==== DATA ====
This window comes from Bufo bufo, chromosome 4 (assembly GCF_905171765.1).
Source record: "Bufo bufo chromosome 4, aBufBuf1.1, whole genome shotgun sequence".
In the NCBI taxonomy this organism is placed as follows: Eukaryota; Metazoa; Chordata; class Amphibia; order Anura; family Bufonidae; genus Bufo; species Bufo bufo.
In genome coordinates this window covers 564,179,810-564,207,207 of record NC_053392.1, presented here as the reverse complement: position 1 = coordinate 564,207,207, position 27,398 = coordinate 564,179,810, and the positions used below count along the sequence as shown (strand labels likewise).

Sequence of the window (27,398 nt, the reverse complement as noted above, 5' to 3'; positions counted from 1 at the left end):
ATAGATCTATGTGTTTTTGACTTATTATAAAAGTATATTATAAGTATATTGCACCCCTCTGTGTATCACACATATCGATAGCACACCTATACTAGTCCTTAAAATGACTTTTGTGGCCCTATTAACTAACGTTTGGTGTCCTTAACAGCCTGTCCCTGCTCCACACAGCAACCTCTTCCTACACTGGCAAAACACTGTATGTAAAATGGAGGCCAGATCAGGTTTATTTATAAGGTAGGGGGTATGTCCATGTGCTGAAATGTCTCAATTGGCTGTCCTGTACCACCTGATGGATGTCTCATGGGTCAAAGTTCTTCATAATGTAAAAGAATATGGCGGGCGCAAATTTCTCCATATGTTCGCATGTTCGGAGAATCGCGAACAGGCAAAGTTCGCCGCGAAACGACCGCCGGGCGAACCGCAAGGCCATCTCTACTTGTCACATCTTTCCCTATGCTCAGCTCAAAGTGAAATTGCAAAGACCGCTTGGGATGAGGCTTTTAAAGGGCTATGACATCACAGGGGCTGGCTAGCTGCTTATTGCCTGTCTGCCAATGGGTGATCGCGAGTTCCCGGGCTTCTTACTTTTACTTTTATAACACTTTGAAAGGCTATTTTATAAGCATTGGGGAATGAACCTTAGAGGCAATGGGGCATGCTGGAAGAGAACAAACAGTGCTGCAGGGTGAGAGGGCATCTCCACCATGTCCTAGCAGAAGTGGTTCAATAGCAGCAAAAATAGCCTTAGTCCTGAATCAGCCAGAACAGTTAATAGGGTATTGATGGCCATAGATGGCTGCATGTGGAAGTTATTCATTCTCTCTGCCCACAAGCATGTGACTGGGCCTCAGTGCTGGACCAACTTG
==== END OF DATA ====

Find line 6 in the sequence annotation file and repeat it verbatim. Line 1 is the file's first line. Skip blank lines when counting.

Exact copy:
ATAGATCTATGTGTTTTTGACTTATTATAAAAGTATATTATAAGTATATTGCACCCCTCTGTGTATCACACATATCGATAGCACACCTATACTAGTCCTTAAAATGACTTTTGTGGCCCTATTAACTAACGTTTGGTGTCCTTAACAGCCTGTCCCTGCTCCACACAGCAACCTCTTCCTACACTGGCAAAACACTGTATGTAAAATGGAGGCCAGATCAGGTTTATTTATAAGGTAGGGGGTATGTCCATGTGCTGAAATGTCTCAATTGGCTGTCCTGTACCACCTGATGGATGTCTCATGGGTCAAAGTTCTTCATAATGTAAAAGAATATGGCGGGCGCAAATTTCTCCATATGTTCGCATGTTCGGAGAATCGCGAACAGGCAAAGTTCGCCGCGAAACGACCGCCGGGCGAACCGCAAGGCCATCTCTACTTGTCACATCTTTCCCTATGCTCAGCTCAAAGTGAAATTGCAAAGACCGCTTGGGATGAGGCTTTTAAAGGGCTATGACATCACAGGGGCTGGCTAGCTGCTTATTGCCTGTCTGCCAATGGGTGATCGCGAGTTCCCGGGCTTCTTACTTTTACTTTTATAACACTTTGAAAGGCTATTTTATAAGCATTGGGGAATGAACCTTAGAGGCAATGGGGCATGCTGGAAGAGAACAAACAGTGCTGCAGGGTGAGAGGGCATCTCCACCATGTCCTAGCAGAAGTGGTTCAATAGCAGCAAAAATAGCCTTAGTCCTGAATCAGCCAGAACAGTTAATAGGGTATTGATGGCCATAGATGGCTGCATGTGGAAGTTATTCATTCTCTCTGCCCACAAGCATGTGACTGGGCCTCAGTGCTGGACCAACTTG